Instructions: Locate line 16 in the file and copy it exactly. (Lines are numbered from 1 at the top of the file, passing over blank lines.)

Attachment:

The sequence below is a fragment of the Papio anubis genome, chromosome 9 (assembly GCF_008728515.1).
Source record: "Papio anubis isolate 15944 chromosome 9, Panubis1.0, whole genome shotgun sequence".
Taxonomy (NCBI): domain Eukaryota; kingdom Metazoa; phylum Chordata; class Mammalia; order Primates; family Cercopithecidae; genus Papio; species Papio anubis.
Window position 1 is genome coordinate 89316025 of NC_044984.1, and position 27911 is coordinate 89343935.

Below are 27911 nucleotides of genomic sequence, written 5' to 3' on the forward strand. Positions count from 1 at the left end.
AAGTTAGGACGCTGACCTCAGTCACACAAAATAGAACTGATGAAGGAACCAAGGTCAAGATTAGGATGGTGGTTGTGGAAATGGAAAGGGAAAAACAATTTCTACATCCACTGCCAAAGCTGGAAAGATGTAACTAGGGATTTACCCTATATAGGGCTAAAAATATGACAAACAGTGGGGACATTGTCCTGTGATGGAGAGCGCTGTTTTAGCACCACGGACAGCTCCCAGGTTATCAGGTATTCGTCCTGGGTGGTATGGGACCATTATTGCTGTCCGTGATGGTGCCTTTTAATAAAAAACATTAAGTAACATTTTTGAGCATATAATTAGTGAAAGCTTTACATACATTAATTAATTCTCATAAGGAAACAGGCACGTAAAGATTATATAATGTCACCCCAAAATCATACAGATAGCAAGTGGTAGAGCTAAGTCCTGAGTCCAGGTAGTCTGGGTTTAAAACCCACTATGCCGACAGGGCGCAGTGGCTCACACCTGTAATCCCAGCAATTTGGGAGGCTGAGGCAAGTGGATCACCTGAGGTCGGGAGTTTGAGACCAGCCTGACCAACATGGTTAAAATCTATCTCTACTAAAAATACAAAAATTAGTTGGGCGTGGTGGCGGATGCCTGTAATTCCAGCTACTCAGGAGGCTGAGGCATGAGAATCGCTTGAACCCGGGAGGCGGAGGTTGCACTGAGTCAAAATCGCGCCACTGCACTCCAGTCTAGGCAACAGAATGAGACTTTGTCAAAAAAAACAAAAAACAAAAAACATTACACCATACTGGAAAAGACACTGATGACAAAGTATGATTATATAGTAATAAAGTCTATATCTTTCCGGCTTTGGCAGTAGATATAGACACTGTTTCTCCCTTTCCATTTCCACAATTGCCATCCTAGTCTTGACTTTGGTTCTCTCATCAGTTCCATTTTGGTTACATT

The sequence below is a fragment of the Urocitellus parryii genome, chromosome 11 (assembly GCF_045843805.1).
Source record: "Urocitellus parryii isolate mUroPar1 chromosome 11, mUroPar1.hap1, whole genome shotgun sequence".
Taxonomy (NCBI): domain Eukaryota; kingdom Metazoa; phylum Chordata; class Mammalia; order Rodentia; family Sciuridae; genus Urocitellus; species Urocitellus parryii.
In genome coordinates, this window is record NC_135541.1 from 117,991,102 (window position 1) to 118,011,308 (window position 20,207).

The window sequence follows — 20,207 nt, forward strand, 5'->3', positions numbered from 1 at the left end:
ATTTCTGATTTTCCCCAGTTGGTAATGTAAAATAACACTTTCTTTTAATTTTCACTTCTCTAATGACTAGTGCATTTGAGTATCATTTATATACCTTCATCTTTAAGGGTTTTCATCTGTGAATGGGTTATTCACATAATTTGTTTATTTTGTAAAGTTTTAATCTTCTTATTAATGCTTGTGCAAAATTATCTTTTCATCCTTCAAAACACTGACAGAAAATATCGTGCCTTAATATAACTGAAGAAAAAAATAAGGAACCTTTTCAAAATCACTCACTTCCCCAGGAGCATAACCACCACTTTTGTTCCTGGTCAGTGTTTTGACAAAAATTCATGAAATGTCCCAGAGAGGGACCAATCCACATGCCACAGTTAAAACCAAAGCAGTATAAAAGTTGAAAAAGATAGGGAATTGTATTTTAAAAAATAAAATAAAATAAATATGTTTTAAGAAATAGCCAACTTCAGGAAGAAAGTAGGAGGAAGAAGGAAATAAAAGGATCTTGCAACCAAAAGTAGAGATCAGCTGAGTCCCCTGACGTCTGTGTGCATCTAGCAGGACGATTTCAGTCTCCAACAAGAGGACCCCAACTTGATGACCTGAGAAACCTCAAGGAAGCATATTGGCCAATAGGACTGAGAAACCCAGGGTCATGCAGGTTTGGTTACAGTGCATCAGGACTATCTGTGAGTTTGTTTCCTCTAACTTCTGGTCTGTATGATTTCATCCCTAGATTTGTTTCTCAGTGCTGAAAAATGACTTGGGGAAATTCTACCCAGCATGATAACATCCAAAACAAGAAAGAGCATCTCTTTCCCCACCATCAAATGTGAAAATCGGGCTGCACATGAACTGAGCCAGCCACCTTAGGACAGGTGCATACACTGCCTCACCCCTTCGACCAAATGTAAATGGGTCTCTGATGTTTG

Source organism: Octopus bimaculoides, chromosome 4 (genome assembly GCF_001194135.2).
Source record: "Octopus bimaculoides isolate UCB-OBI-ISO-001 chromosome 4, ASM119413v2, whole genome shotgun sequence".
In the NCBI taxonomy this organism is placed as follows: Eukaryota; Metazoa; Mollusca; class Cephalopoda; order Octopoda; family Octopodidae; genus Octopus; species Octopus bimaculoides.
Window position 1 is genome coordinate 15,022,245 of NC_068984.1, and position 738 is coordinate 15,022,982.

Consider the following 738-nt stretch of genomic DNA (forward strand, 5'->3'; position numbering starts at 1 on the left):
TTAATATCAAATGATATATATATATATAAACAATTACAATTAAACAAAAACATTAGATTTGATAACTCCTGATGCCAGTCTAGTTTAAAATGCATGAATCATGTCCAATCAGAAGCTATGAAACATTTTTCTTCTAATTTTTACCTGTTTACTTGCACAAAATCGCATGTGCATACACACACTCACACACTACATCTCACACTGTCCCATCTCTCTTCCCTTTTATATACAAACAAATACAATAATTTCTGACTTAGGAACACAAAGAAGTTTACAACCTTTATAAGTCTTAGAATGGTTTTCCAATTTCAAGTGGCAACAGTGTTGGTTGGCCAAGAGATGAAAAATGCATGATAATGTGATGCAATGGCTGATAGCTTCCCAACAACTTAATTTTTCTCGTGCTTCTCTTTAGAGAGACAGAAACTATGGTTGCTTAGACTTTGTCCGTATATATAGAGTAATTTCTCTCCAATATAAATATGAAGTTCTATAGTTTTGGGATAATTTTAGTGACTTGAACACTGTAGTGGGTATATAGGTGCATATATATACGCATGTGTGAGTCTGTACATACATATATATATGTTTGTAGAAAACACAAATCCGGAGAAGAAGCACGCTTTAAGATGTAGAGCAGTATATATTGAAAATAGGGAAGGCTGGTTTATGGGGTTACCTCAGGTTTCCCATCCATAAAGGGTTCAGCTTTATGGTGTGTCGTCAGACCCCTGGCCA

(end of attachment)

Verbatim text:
Window position 1 is genome coordinate 15,022,245 of NC_068984.1, and position 738 is coordinate 15,022,982.